Finland to charge tuition fees from students of non-EU, non-EEA countries
Posted on October 27, 2015
The Finnish government has submitted to parliament a bill to reintroduce tuition fees to be imposed on students from outside the European Union (EU) and the European Economic Area (EEA), local media has reported.
The proposed payment threshold is 1,500 euro (1665.6 U.S. dollars) per academic year, and will be applied to bachelor’s and master’s degree programs taught in languages other than Finnish and Swedish, the official languages of Finland, the Finnish News Agency STT reported.
The lack of tuition fees has so far been the biggest obstacle to the promotion of education export, Finnish Minister of Education and Culture Sanni Grahn-Laasonen was quoted by the report as saying, adding that the proposed sum of tuition fees is affordable.
The Finnish higher education used to remain free for international students, before it started to collect fees from foreign students outside the EEA for part of the master’s degree programs since 2011, following similar measures by Sweden and Denmark.
Currently, higher education in Finland is still free to almost everyone admitted for undergraduate programs.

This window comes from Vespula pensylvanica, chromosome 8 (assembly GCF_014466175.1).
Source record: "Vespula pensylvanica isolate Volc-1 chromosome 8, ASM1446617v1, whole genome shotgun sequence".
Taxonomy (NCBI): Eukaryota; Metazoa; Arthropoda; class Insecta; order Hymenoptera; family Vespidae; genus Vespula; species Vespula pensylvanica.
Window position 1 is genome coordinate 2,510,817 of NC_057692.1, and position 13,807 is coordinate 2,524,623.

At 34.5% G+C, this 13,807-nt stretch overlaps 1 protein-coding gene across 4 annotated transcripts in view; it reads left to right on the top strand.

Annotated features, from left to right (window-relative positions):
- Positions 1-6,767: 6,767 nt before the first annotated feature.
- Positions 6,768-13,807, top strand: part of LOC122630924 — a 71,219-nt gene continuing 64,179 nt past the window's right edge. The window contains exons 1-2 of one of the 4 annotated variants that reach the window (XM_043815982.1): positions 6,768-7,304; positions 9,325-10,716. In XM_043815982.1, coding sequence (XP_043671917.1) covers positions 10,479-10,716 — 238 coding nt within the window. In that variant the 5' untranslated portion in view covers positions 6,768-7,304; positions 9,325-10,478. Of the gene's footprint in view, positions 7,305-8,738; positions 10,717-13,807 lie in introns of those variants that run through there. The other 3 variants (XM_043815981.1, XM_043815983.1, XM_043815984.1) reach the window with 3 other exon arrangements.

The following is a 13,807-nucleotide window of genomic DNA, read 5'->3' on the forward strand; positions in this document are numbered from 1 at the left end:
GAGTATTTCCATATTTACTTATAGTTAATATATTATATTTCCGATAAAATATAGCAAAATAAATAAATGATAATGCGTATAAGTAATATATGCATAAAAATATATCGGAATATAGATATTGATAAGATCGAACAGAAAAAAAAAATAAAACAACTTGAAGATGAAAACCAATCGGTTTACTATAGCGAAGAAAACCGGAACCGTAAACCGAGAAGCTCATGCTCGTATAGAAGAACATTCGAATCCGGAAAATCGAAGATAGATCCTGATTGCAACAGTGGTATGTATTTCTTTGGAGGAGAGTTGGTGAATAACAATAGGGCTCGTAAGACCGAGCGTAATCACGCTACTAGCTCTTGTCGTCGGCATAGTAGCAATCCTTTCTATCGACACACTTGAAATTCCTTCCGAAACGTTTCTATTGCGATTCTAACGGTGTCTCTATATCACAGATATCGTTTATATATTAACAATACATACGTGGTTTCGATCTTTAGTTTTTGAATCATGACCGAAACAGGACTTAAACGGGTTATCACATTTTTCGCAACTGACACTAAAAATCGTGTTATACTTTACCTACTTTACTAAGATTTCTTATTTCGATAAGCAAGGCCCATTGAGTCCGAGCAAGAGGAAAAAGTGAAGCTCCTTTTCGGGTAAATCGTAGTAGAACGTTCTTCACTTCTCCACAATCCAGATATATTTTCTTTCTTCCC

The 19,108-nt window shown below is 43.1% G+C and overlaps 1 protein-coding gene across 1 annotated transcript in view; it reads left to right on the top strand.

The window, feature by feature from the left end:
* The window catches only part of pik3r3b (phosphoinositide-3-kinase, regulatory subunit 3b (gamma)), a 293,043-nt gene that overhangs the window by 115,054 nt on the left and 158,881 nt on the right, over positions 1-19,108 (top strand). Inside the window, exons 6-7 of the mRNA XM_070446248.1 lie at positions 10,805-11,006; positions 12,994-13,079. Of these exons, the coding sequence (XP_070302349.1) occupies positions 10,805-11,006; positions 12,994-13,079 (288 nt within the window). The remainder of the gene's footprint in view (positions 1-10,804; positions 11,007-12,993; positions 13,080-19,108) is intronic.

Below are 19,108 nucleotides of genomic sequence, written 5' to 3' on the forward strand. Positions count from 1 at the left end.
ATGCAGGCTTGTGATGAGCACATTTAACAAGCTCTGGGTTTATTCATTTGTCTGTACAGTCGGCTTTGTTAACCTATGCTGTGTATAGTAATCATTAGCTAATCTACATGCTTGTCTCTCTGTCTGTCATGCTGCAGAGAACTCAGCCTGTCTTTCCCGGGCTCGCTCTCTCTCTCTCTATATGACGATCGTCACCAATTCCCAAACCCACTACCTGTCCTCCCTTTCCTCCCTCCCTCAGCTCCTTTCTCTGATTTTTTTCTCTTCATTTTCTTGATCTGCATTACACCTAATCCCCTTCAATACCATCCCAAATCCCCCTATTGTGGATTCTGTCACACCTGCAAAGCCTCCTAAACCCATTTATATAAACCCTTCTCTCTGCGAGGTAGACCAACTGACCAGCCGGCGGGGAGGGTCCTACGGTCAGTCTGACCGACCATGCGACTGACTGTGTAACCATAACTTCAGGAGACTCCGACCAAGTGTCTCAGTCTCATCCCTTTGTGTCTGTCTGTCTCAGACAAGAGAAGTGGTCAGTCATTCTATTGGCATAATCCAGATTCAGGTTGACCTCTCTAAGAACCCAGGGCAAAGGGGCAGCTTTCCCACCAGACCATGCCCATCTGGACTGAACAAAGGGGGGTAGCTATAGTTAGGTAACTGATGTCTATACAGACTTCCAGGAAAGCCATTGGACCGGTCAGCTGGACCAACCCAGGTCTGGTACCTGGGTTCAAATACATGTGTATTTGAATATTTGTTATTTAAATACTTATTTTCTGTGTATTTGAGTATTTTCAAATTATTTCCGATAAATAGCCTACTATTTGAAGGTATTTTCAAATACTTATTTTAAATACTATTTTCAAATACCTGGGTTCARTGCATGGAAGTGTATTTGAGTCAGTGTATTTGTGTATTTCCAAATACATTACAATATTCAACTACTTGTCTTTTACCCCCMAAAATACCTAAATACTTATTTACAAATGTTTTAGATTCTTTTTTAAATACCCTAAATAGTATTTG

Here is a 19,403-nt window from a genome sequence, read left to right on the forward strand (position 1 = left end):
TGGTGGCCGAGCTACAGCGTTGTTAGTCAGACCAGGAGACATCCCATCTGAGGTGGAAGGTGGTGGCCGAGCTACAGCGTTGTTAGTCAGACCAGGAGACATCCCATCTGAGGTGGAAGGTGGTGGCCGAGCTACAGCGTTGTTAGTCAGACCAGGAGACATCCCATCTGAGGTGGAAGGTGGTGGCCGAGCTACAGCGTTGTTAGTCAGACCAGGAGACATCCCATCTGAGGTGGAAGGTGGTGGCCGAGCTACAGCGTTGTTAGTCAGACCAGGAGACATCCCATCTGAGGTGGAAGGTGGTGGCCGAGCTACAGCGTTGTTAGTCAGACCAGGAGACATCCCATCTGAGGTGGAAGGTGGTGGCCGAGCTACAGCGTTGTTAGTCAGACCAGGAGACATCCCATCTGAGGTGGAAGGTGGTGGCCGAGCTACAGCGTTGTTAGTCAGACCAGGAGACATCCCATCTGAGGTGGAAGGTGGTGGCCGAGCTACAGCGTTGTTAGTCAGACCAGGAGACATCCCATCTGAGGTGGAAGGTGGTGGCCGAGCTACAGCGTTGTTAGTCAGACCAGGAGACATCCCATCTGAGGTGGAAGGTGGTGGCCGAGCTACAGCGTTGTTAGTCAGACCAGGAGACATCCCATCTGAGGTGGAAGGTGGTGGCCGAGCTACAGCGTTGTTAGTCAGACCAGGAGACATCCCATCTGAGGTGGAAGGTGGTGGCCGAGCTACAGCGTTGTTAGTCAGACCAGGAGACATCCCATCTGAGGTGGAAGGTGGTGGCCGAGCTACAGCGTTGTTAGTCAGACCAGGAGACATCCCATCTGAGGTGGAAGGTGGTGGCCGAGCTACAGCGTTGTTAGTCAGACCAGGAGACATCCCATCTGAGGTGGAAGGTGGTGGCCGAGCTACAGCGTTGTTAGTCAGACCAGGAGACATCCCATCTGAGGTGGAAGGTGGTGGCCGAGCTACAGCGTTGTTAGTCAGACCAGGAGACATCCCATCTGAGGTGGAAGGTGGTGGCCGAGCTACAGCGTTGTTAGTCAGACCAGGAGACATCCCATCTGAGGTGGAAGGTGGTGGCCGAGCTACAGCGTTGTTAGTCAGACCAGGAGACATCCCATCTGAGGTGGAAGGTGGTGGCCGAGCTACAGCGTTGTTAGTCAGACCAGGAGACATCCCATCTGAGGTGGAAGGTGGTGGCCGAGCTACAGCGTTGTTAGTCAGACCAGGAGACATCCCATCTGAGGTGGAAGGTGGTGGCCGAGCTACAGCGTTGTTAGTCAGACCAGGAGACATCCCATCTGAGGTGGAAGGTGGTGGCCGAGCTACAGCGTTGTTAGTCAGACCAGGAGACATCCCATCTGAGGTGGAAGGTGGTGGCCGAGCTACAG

The previous government has planned to introduce tuition fees for students coming from outside the EU and EEA, which sparked criticisms from Finnish student groups, unions of teachers and researchers, as well as some opposition parties, which claimed that it threatened education equality and the national economy.
In December last year, the government had to shelve the plan as the cabinet could not reach an agreement on the issue.
According to the Finnish Ministry of Education and Culture, nearly 20,000 foreign students studied in Finnish higher education institutions in 2014, with 77 percent of them from non-EU and non-EEA countries.
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